The May Health Tracking Poll focuses on the public’s perceptions and reactions to women’s reproductive health reemerging as a heated issue in policy debates and news and its potential impact on the upcoming presidential election. Three in ten women (31 percent) overall believe that there is currently a “wide-scale effort…
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This brief summarizes the major insurance coverage provisions of the ACA that are relevant for women of reproductive age, reviews current federal and state policies on abortion coverage and how they may be modified under health reform, and discusses the potential impact of the federal legislation on women’s access to abortion coverage.
This issue update reviews abortion since the landmark U.S. Supreme Court decision Roe v. Wade legalized it in 1973. Every state has laws regulating some aspect of the provision of abortion, and many have passed restrictions that are now in effect, such as parental consent or notification requirements; mandated counseling…
The Kaiser Family Foundation hosted an interactive webinar for journalists through its Media Fellowships Program: “Women’s Health Under the Affordable Care Act,” which took place on Thursday, February 6 from 12:30 p.m. to 1:30 p.m. ET. Now that the ACA’s coverage expansions are in effect, the Foundation’s latest webinar looked at…
This issue brief, Coverage of Abortion Services and the Affordable Care Act (ACA), summarizes the major coverage provisions of the ACA that are relevant for women of reproductive age, reviews current federal and state policies on Medicaid and insurance coverage of abortion services as they relate to the ACA, and presents national and state estimates on the availability of abortion coverage for women who are newly eligible for Medicaid or private coverage through the Marketplaces as a result of the ACA.
This brief analyzes state policies and insurer coverage decisions affecting the availability of abortion coverage in 2015 insurance plans offered through the Marketplaces. It finds that abortion coverage is unavailable in a total of 31 states, 24 of which have enacted laws that ban or restrict abortion coverage in plans sold through their Marketplaces and 7 of which have no abortion coverage restrictions but also have no Marketplace plans offering it.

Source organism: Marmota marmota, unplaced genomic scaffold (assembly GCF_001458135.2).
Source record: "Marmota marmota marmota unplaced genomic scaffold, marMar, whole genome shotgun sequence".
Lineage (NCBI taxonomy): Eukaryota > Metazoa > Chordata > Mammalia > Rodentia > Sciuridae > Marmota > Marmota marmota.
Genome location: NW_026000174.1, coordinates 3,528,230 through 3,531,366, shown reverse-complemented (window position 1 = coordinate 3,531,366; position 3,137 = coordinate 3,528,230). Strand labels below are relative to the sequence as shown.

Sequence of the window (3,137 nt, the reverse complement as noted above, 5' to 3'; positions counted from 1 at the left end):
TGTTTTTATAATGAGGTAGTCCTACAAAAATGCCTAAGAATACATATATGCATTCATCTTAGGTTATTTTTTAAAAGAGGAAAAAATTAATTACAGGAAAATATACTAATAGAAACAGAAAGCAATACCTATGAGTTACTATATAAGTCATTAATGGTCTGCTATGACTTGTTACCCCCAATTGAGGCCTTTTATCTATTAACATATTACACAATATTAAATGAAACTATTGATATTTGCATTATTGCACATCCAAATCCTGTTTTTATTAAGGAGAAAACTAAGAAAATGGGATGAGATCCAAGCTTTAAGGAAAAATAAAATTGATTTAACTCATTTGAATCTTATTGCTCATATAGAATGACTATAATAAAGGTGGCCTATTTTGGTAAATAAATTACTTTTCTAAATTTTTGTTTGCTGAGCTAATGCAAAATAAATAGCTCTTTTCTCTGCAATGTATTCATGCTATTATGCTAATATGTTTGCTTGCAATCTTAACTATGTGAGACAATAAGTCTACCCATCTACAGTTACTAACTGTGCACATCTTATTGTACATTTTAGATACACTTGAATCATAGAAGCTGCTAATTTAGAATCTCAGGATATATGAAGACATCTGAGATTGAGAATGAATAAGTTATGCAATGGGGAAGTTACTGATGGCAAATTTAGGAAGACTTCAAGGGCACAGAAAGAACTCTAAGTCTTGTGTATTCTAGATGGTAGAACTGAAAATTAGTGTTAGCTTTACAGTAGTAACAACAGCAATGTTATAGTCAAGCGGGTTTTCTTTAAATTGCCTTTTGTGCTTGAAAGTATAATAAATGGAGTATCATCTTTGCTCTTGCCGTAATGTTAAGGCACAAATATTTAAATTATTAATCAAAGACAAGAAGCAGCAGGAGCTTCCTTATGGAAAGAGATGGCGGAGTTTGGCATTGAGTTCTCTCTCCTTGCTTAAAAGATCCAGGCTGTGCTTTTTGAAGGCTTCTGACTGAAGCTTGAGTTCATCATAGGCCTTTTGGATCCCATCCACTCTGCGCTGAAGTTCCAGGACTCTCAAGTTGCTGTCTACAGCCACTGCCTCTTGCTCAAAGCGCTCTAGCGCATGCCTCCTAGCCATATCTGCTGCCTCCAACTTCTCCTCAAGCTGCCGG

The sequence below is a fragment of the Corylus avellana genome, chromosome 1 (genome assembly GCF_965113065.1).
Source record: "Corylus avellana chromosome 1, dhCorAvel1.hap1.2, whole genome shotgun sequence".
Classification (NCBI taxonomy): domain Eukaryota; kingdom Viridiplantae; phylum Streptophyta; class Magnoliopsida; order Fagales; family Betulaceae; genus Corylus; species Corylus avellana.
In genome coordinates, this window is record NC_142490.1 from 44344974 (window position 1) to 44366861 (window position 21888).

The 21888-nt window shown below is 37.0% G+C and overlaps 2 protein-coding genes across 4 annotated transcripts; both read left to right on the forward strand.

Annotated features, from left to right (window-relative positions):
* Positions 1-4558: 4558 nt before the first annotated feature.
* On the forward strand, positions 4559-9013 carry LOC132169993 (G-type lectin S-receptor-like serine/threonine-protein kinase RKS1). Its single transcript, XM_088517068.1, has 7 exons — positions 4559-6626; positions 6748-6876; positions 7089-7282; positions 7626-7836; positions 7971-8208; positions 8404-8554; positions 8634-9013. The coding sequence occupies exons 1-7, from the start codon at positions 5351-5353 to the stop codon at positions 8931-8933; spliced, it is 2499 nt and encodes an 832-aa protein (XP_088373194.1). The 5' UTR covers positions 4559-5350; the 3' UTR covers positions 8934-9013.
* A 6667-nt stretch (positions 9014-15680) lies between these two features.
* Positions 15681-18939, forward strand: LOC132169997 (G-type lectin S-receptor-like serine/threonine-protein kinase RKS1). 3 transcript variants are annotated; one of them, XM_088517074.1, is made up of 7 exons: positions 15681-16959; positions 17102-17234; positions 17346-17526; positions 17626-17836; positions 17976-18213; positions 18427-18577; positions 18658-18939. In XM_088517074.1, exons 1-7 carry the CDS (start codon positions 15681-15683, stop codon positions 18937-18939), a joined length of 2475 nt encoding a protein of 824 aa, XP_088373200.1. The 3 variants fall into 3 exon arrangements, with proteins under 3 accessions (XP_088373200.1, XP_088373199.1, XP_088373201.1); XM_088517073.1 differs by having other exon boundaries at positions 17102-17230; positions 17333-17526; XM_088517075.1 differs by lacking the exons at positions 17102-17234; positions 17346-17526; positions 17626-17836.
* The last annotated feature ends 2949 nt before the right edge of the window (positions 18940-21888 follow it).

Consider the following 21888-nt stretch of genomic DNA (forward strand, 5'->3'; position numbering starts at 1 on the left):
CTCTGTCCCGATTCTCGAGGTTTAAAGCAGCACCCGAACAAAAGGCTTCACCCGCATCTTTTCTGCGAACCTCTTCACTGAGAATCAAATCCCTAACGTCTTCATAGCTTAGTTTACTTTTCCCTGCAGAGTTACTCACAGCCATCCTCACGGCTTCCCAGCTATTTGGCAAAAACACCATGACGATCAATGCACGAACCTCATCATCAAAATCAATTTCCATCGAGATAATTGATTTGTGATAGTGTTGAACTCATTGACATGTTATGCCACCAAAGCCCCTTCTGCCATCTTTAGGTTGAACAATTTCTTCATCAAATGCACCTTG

The U.S. Government and International Family Planning & Reproductive Health: Statutory Requirements and Policies
This fact sheet summarizes the major statutory requirements and policies pertaining to U.S. global family planning/reproductive health (FP/RH) efforts over time and identifies those currently in effect. These laws and policies collectively serve to direct how U.S. funds are spent, to where and which organizations funds are provided, and generally shape the implementation and define the scope of U.S. global FP/RH activities. This fact sheet provides an update on the status of provisions examined in more depth in the 2012 Kaiser Family Foundation issue brief Statutory Requirements & Policies Governing U.S. Global Family Planning and Reproductive Health Efforts.
Statutory Requirements & Policies Governing U.S. Global Family Planning and Reproductive Health Efforts
This issue brief provides a summary of the major policies and statutory requirements governing U.S. participation in international family planning and reproductive health efforts. These laws and policies collectively direct how funds are spent, which organizations receive funds and generally shape U.S. family planning and reproductive health activities around the world.
Interactive Map Shows Recent Evolution of State Policies Shaping Access to Abortion Coverage in Medicaid and Private Insurance
A new interactive map from the Kaiser Family Foundation provides a broad look at states’ laws shaping access to coverage for abortion in Medicaid and private insurance. The map includes the ability to view snapshots showing the extent of such limitations in states across the nation for the years 2000,…
This interactive map shows the increase in states with laws limiting abortion coverage in Medicaid and private insurance for the years 2000, 2010, and 2014, before and after the passage of the Affordable Care Act (ACA).